Our 2018 Project Playground Build will be taking place on Saturday, May 19th at The Boys & Girls Club of Bellport, 471 Atlantic Avenue, Bellport, NY 11713. On Friday, the day before the build, we will need volunteers between 7-4 p.m. to help prepare for the build by coring holes in the ground to accommodate the playground structure. On the day of the build, we will need between 50-70 volunteers for the build. Volunteers can sign up for the following time slots: 8-12 p.m., 12-3 p.m. and 3-6 p.m. It is not necessary that you bring the following, but if you could it would be great appreciated — tools, ratchets, hammers, screwdrivers, shovels, rakes, and wheelbarrows. Food and drinks will be served. For safety reasons, no children under 18 are allowed to participate.
Anyone who would like to volunteer for a shift should contact Cristine Bruno at 917 200 6468, or firstname.lastname@example.org.
What to learn more about this project? Please review our press release Project Playground 2018 Press Release
Information About Our 2016 Project Playground Build –
Article from Newsday.com June 13, 2016
Playground designed for disabled opening in Old Bethpage
June 13, 2016 By David Olson email@example.com
Volunteers from the Junior League of Long Island help prepare Haypath Park in Old Bethpage on Saturday, June. 11, 2016. New playground equipment that’s accessible to kids with disabilities was installed at the park. (Credit: James Carbone)
A new “inclusive” playground that will allow kids with disabilities to play with their friends and siblings is to open Tuesday in Old Bethpage.
The playground at Haypath Park is the first of its kind in Oyster Bay and one of the only ones on Long Island, said Oyster Bay Town board member Rebecca Alesia, who was involved in the playground’s planning.
On Saturday, more than 30 volunteers, mostly Junior League of Long Island members, assembled and installed the new equipment specially designed for children with disabilities. Town employees cemented it into place.
“It’s all sensory-based,” town director of operations Andy Rothstein said of the apparatus.
Children can push buttons to hear musical sounds, speak through a “bullhorn” to communicate across the playground, turn wheels and strum thin bars. The equipment, much of which is metal covered in vinyl, is low enough to accommodate children in wheelchairs.
Near the specialized apparatus is the park’s old playground, including two swing sets that were relocated a few dozen feet away to make way for the new equipment.
Plainview resident Rob Pickus, 47, said the mix of items will allow his disabled son, Noah, 11, to play with his sister and friends.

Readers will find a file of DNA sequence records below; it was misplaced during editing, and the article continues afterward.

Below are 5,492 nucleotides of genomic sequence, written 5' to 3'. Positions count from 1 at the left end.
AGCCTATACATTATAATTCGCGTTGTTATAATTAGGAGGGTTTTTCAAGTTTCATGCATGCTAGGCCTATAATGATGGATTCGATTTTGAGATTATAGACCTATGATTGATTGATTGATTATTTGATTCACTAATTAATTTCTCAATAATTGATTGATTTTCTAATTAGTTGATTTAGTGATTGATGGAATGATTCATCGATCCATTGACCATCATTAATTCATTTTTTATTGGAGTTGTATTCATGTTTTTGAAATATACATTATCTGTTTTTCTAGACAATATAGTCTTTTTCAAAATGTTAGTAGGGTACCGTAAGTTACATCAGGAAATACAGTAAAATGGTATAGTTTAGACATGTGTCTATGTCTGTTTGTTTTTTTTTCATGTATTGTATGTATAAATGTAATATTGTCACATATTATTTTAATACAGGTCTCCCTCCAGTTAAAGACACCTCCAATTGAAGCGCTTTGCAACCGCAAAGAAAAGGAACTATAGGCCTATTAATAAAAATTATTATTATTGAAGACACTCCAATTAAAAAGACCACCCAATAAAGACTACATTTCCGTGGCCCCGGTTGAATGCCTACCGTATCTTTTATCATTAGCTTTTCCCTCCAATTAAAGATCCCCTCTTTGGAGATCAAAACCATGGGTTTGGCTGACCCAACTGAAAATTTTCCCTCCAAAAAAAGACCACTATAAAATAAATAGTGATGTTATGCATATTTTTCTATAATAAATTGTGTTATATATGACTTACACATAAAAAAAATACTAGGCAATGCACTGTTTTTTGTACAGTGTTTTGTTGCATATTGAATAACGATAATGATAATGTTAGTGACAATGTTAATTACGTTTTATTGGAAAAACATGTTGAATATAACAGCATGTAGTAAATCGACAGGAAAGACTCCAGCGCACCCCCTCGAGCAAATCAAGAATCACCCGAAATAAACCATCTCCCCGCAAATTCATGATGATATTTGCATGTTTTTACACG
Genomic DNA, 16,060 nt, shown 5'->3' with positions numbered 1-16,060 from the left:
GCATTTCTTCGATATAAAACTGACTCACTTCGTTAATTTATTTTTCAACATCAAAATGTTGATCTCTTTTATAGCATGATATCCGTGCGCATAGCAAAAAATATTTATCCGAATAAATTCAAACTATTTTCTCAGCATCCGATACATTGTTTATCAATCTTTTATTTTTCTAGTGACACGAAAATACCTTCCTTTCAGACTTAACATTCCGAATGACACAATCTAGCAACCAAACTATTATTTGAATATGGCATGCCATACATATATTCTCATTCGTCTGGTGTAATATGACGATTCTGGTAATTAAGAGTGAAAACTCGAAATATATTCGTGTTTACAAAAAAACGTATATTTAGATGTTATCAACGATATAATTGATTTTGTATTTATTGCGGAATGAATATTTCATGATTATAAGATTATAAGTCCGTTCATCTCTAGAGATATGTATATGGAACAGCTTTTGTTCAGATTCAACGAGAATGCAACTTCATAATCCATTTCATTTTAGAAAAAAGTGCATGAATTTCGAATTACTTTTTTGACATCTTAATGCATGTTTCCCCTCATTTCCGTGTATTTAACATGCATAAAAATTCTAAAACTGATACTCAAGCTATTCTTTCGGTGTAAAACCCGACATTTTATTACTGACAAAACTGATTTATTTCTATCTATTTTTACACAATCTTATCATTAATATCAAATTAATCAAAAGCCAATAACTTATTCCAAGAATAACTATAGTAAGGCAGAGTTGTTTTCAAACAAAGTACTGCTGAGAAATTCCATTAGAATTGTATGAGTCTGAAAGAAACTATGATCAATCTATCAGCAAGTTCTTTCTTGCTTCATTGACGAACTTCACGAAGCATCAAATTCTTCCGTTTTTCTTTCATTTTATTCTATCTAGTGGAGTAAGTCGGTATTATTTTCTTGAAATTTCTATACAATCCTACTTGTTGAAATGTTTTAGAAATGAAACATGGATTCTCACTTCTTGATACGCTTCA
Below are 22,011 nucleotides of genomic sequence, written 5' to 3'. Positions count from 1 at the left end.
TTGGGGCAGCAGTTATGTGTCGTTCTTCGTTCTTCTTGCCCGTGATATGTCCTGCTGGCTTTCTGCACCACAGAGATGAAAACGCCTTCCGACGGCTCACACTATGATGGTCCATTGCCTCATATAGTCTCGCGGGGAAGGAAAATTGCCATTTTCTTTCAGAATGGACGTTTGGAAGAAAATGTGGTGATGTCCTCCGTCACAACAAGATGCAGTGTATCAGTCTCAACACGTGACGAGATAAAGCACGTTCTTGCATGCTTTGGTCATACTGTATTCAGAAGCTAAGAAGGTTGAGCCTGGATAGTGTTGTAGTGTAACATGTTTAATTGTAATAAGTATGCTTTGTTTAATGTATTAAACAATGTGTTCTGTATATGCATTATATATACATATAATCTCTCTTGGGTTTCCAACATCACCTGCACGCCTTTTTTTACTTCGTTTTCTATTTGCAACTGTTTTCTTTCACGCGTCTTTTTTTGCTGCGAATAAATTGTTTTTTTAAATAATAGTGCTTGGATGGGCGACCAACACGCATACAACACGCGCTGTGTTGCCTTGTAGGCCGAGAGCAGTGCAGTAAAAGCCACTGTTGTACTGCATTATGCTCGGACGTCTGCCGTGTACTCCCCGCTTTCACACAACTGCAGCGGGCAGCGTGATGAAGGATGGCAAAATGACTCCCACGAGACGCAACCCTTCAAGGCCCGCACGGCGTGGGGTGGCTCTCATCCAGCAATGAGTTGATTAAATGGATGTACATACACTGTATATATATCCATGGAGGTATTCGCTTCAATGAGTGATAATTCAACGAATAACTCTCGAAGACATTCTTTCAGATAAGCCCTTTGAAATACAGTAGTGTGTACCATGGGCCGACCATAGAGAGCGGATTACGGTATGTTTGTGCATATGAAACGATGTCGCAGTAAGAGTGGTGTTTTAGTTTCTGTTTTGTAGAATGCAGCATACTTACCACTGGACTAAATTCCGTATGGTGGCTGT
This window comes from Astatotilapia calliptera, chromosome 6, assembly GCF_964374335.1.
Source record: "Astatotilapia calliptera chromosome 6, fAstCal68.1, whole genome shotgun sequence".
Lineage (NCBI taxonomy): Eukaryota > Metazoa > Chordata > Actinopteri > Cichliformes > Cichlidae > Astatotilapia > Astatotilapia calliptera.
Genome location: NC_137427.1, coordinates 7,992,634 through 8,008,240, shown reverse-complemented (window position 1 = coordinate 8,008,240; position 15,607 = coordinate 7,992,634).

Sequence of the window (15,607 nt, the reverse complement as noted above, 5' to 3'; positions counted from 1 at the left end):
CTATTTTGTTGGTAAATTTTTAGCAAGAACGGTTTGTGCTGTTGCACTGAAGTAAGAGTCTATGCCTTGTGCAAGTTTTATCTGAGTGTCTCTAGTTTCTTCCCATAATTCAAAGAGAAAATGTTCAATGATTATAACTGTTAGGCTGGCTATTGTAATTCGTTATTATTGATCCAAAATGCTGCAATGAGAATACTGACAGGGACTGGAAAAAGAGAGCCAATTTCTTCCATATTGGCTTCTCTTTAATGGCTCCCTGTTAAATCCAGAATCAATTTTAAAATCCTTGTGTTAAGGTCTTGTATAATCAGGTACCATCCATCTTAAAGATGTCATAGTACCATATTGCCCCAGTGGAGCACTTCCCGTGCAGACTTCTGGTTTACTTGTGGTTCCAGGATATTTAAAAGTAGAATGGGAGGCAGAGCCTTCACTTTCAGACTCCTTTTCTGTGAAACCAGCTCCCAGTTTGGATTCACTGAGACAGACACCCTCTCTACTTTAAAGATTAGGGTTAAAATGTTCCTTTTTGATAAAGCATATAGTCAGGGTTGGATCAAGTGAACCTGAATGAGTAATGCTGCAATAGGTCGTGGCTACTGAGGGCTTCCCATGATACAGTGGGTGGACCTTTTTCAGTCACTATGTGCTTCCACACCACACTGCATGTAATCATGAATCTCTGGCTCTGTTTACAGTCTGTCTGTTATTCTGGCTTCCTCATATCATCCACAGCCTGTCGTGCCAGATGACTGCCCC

“He’ll be able to interact a little bit easier and do more with other kids than at a typical park,” Pickus said.
Noah was born with a congenital CMV infection, which led to cerebral palsy on the right side of his body, a cognitive disability and hearing loss, Pickus said.
He can use some typical park items, but not others, and with swings, for example, he has difficulty pumping back and forth, Pickus said.
Pickus sometimes takes Noah a 20-minute drive away to a special-needs playground at Eisenhower Park in East Meadow. But the new, closer playground at Haypath will allow Noah to play with more kids that he knows, he said.
The nonprofit Junior League paid $30,000 for the Haypath equipment, said group president Joel Blainey. Every two years, the organization installs playground equipment on Long Island. Past projects were at nonprofits or schools. This is the first partnership with a town government, Blainey said. The town will maintain the playground.
Rothstein said the collaboration “could be a template” for future public-private projects.
Alesia said the playground is serving a “real community-driven need” in an area known for schools with extensive special-needs services.
“It’s really minimal impact on the existing park, but we’re just adding something wonderful,” she said.
The project is implemented over a two year period. The first year focuses on planning and coordinating, followed by the actual construction of the playground. During the planning phase, style and size of the equipment are determined and necessary permits obtained. The first year also involves establishing community support for the building. During the second year of the project, the playground is built, equipment is ordered, a date finalized, and the project is well under way.
We have created and donated playgrounds to The Hagdorn Little Village School in Seaford, NY, Park Avenue Elementary School in Amityville, NY, Manhasset/Great Neck Economic Opportunity Council “EOC” in Manhasset, The Family Service League in Bayshore, NY, Early Head Start Program in Patchogue, NY.